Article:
WebMD Medical News
Daniel J. DeNoon
Laura J. Martin, MD
Sept. 13, 2011 -- Cantaloupe from the Rocky Ford region of Colorado may carry deadly listeria bacteria, the CDC warns.
So far the outbreak has caused 15 hospitalizations -- including one death -- in four states: Colorado (11 cases), Nebraska (one case), Oklahoma (one case), and Texas (two cases).
The CDC has issued a nationwide warning for consumers to avoid fruit "marketed as cantaloupes harvested in the Rocky Ford region."
Listeria monocytogenes bacteria cause a disease called listeriosis. Listeriosis primarily affects older adults, pregnant women, newborns, and people with a weakened immune system. It also affects people with cancer, diabetes, alcoholism, liver disease, or kidney disease.
In the current outbreak from cantaloupe, all illnesses began after Aug. 15. Cases after Aug. 26 might not yet be reported.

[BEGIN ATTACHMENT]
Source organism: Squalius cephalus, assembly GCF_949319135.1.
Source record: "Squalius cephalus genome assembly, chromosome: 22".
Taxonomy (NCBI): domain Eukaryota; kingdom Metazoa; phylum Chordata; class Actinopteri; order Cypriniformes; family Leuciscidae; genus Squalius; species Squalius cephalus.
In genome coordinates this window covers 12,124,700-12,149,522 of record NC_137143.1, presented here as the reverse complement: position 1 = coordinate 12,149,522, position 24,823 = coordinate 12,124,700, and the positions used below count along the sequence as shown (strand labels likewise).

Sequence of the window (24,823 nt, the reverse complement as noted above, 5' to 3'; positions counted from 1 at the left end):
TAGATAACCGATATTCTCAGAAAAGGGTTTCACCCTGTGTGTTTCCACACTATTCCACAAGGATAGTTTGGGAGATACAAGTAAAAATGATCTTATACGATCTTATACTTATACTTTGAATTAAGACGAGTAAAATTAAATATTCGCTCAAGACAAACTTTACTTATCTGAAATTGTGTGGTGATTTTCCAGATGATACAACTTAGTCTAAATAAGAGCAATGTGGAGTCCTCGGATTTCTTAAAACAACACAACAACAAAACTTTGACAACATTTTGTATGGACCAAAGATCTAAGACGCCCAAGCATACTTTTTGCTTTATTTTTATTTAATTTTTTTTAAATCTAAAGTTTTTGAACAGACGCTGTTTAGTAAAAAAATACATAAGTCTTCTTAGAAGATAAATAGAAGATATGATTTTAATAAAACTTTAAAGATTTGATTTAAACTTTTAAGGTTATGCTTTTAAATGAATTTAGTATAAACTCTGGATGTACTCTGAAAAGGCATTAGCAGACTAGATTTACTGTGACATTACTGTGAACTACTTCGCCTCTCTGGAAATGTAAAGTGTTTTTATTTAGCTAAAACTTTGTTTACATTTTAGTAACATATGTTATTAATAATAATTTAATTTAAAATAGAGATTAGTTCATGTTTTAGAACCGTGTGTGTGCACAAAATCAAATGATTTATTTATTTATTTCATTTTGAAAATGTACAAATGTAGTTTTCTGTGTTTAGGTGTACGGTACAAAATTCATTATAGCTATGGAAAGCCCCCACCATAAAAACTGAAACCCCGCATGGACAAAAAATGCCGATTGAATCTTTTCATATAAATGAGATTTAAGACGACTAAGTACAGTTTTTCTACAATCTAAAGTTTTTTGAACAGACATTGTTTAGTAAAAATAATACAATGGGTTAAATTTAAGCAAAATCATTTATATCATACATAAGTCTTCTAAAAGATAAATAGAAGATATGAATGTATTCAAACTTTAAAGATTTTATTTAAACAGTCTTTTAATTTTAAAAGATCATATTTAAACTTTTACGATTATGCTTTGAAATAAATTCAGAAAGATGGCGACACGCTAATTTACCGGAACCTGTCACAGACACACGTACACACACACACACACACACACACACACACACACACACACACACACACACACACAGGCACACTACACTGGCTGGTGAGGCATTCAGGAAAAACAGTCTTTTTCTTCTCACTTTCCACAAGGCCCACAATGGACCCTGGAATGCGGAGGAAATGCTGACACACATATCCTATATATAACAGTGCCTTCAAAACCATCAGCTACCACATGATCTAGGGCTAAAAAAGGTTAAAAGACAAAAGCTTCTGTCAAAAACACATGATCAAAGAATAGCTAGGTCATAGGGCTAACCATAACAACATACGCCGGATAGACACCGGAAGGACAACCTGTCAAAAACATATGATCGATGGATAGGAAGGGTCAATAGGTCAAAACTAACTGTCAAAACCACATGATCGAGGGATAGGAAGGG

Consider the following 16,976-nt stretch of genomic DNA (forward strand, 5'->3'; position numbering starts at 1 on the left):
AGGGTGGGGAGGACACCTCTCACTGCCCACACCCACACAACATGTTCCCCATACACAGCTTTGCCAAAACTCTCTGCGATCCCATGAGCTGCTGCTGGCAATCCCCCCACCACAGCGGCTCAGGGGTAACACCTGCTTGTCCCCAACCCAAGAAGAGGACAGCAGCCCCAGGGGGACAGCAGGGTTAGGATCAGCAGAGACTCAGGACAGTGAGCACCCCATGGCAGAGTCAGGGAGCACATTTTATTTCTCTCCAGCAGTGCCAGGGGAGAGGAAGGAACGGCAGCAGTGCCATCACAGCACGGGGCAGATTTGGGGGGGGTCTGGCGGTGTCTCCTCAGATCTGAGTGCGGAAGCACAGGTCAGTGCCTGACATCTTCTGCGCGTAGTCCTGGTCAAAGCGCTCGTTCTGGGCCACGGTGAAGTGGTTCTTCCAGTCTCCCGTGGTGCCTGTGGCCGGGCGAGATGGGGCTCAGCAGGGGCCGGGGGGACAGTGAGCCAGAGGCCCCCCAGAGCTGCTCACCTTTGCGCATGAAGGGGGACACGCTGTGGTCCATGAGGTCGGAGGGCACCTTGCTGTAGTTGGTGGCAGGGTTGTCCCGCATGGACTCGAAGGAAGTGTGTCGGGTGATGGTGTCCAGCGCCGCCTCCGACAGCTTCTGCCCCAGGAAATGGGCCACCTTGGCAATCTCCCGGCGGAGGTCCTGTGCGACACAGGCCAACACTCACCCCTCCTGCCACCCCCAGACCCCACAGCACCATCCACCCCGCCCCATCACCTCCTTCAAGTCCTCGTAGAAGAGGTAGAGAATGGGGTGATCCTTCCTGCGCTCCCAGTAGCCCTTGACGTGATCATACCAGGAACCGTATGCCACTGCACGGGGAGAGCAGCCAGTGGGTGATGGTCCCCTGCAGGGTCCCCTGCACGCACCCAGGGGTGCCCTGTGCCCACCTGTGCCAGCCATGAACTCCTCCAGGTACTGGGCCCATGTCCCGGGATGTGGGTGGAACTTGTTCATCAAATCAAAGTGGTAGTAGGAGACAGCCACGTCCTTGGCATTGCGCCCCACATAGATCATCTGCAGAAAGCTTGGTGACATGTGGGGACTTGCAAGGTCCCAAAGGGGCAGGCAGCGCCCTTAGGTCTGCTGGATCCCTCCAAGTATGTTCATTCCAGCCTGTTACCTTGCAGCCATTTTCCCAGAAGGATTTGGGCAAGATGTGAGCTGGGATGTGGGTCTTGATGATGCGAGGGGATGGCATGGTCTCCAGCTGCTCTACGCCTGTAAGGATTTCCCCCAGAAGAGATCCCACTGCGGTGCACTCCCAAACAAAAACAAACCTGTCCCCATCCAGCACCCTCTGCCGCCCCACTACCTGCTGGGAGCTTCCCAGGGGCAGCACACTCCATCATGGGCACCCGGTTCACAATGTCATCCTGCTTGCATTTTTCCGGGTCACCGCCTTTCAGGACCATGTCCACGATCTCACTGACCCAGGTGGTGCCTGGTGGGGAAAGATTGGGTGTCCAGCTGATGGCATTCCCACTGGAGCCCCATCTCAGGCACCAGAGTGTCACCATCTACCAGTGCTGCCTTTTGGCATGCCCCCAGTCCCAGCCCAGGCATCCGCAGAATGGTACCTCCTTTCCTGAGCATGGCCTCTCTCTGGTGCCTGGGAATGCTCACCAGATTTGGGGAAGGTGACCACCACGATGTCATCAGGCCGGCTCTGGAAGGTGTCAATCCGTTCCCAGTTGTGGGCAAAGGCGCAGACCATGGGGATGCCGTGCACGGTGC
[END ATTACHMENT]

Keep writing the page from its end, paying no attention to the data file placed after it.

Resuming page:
The 15 people infected during this outbreak range in age from 38 to 96. Most are over age 60; 73% are female.
Lab tests have identified the outbreak strain of listeria in cantaloupe collected from grocery stores and from the home of a case patient. Investigations show the cantaloupes came from the Rocky Ford region of Colorado. The CDC is trying to determine a more specific source of contamination.
Many people who are exposed to the disease may not have symptoms. Severe symptoms indicate the bacteria have escaped the digestive tract and are spreading throughout the body. Listeriosis often results in fatal meningitis or encephalitis. Of the estimated 1,600 U.S. cases of listeriosis each year, there are 260 deaths.
Listeriosis usually begins with diarrhea or other intestinal symptoms. Patients soon develop fever and muscle aches. What happens next depends on a person's risk factors:
Foods typically linked to listeriosis are deli meats, hot dogs, and soft cheeses made with unpasteurized milk. Produce is less often linked to outbreaks, although listeria occurs in soil and water. Listeria is killed by cooking, but it can grow and multiply in refrigerators.
Since contaminated cantaloupes may still be in grocery stores or in people's homes, the CDC has issued this advice:
As other foods besides cantaloupes can carry listeria, the CDC recommends these general steps to avoid listeriosis:
SOURCES:News release, CDC.CDC web site.
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